Study Design. Case report.
Objective. To report two cases of spontaneous spinal epidural hematoma that completely resolved, clinically and radiographically, without surgical treatment.
Summary of Background Data. The treatment of spinal epidural hematoma is usually surgical. Spontaneous spinal epidural hematoma is an uncommon phenomenon and may be of uncertain cause.
Methods. One patient with acute onset of complete quadriplegia and another with complete paraplegia caused by spontaneous spinal epidural hematoma were treated without surgery.
Results. Both patients recovered nearly completely with respect to their neurologic function at 3-month follow-up. No source of hematoma was ever identified.
Conclusions. Spontaneous spinal epidural hematoma should be considered in the differential diagnosis of sudden onset of spinal cord compression in association with back pain. Patients initially presenting with severe neurologic dysfunction are potential candidates for conservative management if they demonstrate rapid and progressive improvement in neurologic function. Patients treated in this manner can have nearly complete restoration of function.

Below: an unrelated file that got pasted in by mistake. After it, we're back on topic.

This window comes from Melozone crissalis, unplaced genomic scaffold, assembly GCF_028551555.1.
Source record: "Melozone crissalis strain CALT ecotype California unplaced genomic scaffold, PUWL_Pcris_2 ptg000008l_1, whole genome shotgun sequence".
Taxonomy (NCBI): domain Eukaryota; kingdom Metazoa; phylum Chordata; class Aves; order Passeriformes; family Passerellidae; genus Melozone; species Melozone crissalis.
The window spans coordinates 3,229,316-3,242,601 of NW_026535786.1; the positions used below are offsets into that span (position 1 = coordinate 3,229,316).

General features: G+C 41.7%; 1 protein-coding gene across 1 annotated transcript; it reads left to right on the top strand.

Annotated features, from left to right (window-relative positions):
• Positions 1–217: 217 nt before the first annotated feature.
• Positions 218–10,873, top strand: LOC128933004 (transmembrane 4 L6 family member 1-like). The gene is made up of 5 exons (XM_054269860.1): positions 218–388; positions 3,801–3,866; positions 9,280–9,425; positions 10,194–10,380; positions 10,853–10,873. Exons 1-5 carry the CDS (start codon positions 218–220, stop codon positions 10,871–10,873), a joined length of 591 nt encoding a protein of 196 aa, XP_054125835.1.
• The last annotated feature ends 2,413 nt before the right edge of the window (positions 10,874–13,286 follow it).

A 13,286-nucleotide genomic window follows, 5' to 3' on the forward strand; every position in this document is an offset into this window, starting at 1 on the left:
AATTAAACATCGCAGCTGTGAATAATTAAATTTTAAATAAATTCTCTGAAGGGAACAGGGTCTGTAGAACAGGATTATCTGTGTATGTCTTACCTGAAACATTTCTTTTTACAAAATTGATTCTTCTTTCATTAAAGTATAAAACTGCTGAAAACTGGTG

From the *Division of Neurosurgery, Department of Surgery, the
†Division of Neurology, Department of Medicine, University of British Columbia, and the
‡Vancouver Hospital and Health Sciences Centre, Vancouver, British Columbia, Canada.
Acknowledgement date: November 14, 2000.
First revision date: April 2, 2001.
Second revision date: May 28, 2001.
Acceptance date: June 4, 2001.
Device status category: 1.
Conflict of interest category: 12.
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Andrew Woolfenden, MD
Vancouver General Hospital
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